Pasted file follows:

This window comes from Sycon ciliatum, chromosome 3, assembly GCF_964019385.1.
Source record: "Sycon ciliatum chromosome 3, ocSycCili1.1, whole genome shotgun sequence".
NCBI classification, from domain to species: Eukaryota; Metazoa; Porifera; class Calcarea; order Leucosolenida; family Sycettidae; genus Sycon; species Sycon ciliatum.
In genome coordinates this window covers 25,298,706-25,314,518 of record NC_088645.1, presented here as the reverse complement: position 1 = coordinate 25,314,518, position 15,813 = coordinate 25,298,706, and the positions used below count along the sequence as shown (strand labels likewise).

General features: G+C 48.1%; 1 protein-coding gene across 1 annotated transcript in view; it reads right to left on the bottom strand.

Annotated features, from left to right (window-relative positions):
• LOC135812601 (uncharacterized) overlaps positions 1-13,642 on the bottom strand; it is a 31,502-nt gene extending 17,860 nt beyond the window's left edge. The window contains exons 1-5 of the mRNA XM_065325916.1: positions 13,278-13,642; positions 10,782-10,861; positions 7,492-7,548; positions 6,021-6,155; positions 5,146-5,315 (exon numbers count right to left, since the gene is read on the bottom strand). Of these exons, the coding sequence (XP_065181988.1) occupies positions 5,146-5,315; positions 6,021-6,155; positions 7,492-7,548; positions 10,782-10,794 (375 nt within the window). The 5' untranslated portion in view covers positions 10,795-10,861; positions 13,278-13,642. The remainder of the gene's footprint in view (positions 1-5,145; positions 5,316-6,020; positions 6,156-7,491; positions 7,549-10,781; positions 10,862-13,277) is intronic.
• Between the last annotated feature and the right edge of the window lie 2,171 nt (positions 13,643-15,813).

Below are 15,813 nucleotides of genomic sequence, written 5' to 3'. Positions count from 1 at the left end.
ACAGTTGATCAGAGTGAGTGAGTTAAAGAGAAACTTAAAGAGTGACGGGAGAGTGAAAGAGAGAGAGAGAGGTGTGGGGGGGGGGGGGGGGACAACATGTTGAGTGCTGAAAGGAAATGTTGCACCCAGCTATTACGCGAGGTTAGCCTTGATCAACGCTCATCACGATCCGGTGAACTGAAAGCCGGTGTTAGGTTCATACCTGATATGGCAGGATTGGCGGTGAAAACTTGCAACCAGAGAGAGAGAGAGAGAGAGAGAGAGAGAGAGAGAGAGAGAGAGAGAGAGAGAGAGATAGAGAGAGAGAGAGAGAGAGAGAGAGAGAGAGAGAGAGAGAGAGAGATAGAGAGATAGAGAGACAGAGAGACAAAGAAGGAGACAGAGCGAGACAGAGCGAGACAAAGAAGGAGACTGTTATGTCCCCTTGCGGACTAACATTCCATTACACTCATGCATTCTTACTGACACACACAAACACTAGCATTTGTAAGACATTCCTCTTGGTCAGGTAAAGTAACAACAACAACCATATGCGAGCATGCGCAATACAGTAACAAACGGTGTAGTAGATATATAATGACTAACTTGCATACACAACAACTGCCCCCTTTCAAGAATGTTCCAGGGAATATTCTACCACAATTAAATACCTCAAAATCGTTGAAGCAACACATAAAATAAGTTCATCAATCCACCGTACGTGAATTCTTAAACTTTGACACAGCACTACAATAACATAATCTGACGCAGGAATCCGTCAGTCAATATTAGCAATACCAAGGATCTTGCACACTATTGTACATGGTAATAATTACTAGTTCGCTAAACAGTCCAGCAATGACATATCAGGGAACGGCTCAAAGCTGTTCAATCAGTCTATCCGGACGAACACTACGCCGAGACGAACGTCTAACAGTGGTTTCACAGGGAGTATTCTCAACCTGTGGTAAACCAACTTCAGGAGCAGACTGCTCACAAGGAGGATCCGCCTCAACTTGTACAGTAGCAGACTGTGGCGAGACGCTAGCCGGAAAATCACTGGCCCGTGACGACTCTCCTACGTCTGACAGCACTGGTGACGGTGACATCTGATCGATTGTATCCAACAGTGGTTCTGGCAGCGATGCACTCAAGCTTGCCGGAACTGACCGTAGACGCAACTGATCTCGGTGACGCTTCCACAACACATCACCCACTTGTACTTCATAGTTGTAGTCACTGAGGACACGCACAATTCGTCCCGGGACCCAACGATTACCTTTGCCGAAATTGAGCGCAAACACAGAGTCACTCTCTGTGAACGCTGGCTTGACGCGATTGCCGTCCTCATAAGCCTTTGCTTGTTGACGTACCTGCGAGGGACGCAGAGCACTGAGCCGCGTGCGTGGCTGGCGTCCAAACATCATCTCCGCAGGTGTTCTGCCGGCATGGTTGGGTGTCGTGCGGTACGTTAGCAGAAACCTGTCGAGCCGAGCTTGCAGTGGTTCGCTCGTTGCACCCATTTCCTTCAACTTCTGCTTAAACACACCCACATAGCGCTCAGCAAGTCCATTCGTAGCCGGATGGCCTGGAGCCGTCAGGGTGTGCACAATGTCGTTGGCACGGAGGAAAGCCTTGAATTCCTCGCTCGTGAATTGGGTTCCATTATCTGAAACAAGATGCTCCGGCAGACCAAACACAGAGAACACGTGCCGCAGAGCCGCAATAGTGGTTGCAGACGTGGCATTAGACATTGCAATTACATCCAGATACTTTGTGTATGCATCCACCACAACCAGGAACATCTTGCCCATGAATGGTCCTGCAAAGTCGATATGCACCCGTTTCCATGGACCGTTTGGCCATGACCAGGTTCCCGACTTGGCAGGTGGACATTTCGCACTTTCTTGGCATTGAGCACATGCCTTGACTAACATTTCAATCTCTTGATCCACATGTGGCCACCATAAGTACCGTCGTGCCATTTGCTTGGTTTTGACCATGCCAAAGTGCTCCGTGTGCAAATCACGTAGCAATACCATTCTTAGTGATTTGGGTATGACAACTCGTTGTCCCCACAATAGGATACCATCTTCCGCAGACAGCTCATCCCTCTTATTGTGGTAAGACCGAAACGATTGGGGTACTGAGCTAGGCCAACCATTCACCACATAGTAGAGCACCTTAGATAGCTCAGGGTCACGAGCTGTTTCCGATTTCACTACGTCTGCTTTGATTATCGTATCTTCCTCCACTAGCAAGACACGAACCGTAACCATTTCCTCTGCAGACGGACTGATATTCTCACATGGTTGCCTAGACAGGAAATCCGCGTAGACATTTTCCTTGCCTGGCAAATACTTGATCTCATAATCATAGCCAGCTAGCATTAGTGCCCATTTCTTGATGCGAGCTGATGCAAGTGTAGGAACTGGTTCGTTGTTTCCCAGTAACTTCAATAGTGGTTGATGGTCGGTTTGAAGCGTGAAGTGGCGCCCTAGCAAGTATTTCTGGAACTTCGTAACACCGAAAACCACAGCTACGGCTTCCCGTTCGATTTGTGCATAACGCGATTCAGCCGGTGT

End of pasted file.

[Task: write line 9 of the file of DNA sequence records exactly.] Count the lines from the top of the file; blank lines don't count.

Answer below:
Below are 15,813 nucleotides of genomic sequence, written 5' to 3'. Positions count from 1 at the left end.